Monday, September 25, 2006
Martin Amis on the BBC
Martin Amis is supposed to be a writer who captures the zeitgeist, but hearing him discuss the subject of violence on this morning's 'Today' programme, I felt that he'd lost the plot. With his reasonant, public school drawl, he solemnly observed that 'It has now become obvious that in those years since 2001, the world has undergone a moral craaaash'. Hmm...
He then went on to describe the advent of Al Qaeda as 'an attack that we don't understand and a hostility that we don't understand'. Well, I'm sorry Martin but I think that quite a few of us do understand the causes of Islamic terrorism, or horrorism as he irritatingly named it. In his broadcasts, Osam Bin Laden has made it pretty clear why he considers the United States and its allies legitimate targets for terrorist attacks. Surely it doesn't take a great leap of imagination to understand the appeal of fundamentalist Islam to young Muslims who feel disillutioned by today's consumer society. We can understand the causes of terrorism without endorsing its actions.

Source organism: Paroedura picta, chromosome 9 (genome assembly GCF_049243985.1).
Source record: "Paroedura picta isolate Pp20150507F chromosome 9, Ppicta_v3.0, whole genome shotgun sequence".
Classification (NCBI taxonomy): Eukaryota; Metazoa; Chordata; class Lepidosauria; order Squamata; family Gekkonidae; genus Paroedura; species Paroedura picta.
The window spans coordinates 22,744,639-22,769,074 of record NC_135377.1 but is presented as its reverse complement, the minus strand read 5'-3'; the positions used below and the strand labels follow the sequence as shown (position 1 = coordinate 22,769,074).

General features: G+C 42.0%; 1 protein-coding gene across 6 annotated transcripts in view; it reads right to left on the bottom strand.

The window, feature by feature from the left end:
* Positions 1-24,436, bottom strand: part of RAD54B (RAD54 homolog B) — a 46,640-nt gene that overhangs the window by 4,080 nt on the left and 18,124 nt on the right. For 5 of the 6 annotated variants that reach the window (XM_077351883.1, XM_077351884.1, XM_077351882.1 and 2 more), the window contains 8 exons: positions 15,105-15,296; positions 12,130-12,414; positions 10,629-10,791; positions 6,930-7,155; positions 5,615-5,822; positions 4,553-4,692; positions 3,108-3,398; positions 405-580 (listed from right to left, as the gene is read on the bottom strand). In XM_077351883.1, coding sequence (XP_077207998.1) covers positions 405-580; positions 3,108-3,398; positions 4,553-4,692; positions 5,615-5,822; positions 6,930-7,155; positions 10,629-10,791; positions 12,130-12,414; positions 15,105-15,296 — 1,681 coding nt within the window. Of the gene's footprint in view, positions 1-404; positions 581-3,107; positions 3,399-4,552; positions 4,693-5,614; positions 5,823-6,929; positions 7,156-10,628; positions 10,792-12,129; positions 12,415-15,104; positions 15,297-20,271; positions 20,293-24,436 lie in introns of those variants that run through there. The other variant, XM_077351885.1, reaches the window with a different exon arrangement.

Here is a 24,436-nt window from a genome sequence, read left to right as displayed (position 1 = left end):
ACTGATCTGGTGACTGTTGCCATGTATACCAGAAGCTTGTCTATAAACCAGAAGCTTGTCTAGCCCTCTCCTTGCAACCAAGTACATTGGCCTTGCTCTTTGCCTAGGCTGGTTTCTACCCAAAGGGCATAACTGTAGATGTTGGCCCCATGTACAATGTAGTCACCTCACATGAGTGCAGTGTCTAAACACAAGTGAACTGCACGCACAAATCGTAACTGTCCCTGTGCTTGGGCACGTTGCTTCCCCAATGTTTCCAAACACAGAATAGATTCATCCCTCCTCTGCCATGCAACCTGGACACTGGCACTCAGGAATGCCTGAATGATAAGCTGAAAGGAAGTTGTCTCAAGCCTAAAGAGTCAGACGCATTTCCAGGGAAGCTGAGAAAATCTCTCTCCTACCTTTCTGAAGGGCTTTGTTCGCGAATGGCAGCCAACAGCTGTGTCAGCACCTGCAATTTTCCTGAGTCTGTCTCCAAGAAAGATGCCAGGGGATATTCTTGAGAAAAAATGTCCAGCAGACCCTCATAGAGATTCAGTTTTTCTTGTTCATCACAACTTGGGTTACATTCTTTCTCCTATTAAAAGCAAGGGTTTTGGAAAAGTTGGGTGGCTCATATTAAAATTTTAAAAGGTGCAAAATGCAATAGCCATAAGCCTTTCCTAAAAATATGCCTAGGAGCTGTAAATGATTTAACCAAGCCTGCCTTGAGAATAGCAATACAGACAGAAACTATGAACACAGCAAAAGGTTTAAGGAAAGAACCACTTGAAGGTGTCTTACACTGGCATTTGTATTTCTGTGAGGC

After mentioning the erosion of civil liberties and the human rights abuses that followed 9/11, Amis commented 'I hope that we will regroup and maintain and refresh that moral superiority which I do believe to exist'. What does he actually mean by that? Sadly, the interview moved on to the subject of his new book before Amis could expand on some of his earlier generalisations.
Amis has written eloquently on this subject in a recently published essay, so I can only assume that he was inhibited by the constraints of a five-minute radio interview. Either that, or he just wanted to get on with plugging the new book.